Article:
FERTILIZERS & MINERALS, OMRI Registered Organics, Compostable – Info Here…
- Both fertilizers and minerals provide nutrition for plants. – Info Here…
By legal definition the term fertilizer refers to a soil amendment that guarantees
the minimum percentages of nutrients (at least the minimum percentage of nitrogen, phosphate, and potash).
- An ORGANIC fertilizer refers to a soil amendment derived from natural sources that
guarantees, at least, the minimum percentages of nitrogen, phosphate, and potash.
- Examples include plant and animal by-products, rock powders, seaweed,
inoculants, and conditioners. *These are often available at garden centers; through horticultural supply companies and related magazine advertising, as well as online.
- These should not be confused with substances approved for use with the USDA
National Organic Program (NOP). The USDA NOP, with its “USDA Organic” label, allows for the use of only certain substances. The Organic Materials Review Institute (OMRI at www.omri.org) approves brand name products made with ingredients from the “national list” for use with the NOP. (For details refer to www.ams.usda.gov/nop and click “NOP Regulations” and then “National List Information”). Many of the organic fertilizers listed here will meet NOP standards (based on the National List). Growers participating in the NOP should consult with their certifier to ensure compliance for organic certification.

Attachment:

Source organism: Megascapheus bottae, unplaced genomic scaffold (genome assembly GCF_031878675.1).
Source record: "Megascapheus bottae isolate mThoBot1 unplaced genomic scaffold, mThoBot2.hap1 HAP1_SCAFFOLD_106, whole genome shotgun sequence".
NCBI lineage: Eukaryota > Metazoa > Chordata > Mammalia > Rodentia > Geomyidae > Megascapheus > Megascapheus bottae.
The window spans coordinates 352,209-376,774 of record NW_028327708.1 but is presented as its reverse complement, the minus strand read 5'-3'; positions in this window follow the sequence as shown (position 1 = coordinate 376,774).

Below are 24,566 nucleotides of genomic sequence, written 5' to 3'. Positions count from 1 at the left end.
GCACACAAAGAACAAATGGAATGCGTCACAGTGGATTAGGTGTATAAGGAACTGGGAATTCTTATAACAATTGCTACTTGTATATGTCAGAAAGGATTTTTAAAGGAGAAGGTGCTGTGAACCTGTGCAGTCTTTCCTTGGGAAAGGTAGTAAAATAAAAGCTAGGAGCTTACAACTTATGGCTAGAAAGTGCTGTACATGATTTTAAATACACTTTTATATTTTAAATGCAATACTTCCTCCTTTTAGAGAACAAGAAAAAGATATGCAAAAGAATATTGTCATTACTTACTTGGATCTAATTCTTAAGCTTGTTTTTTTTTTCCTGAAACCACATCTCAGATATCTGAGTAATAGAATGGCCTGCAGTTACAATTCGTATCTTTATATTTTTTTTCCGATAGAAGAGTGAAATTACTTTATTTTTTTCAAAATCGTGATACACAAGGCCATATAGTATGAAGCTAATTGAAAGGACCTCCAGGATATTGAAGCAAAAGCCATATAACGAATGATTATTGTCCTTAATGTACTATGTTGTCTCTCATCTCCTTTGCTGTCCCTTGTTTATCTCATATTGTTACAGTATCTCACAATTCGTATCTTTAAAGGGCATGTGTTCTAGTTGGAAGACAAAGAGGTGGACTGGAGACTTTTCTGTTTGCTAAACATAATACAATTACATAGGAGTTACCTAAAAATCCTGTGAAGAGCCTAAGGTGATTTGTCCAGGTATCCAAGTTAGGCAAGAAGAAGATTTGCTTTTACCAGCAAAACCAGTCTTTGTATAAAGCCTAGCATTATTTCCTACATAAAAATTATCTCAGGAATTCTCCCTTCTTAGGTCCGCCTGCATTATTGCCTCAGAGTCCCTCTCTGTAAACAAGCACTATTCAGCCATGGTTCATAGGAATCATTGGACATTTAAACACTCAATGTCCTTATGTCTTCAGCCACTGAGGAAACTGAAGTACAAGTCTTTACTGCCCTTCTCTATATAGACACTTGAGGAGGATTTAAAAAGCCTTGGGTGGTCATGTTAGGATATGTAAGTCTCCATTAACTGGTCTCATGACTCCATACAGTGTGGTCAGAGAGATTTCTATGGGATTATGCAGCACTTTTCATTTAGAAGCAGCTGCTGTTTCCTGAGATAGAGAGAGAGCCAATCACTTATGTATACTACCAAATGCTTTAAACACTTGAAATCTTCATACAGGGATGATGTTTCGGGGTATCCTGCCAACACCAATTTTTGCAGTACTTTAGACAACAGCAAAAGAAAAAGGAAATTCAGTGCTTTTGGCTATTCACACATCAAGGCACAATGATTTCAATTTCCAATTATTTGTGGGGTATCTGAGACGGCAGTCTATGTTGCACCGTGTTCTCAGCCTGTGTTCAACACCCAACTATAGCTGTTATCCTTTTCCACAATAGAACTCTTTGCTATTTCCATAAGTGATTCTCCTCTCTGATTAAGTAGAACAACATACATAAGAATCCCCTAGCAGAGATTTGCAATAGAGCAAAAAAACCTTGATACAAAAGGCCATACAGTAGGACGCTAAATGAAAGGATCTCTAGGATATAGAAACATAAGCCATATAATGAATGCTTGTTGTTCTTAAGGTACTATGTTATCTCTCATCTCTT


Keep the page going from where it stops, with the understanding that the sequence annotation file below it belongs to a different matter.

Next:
- The term soil amendment refers to any material mixed into a soil.
- Mulch refers
to a material placed on the soil surface.
- By legal definition, soil amendments make
no legal claims about nutrient content or other helpful (or harmful) effects it will have on the soil and plant growth. In Colorado, the term compost is also unregulated, and could refer to any soil amendment regardless of active microorganism activity.
- Many gardeners apply organic soil amendments, such as compost or manure,
which most often do not meet the legal requirements as a “fertilizer” but add small amounts of nutrients.
- Release Time – Organic products require the activity of soil microorganisms
before nutrients are available for plant uptake. **Microorganism activity is generally dependant on soil temperatures greater than 50ºF in the presence of sufficient soil moisture.
- Dry and/or cold soil conditions will delay the
release of nutrients from these organic sources.
- Time is a factor and refers to how
long these products are available if applied to the soil. Use age as a basis for quality and how the material is stored or packaged will have bearing on quality also. Review local information to determine best times to apply any type of product. Application – Different products may be applied in various ways. Some may be tilled in (worked into the soil with a machine or hand tool), others may be applied as a foliar spray (mixed with a surfactant and sprayed in a fine mist on the leaf surface while temperatures are below 80ºF), and some may be injected into a drip or overhead irrigation system (fertigation with a siphon mixer). Application rates are always generalized and based on the manufacturers’ recommendations which may or may not have been thoroughly tested under actual conditions. Over- or under-fertilization may occur using these recommendations.
- ROI carries fertilizers and minerals in liquid form, complexed and chelated with organic and amino acids – and so are not harmful to soil/compost microbiology as are all synthetic chemical fertilizers derived from crude oil. – Info Here…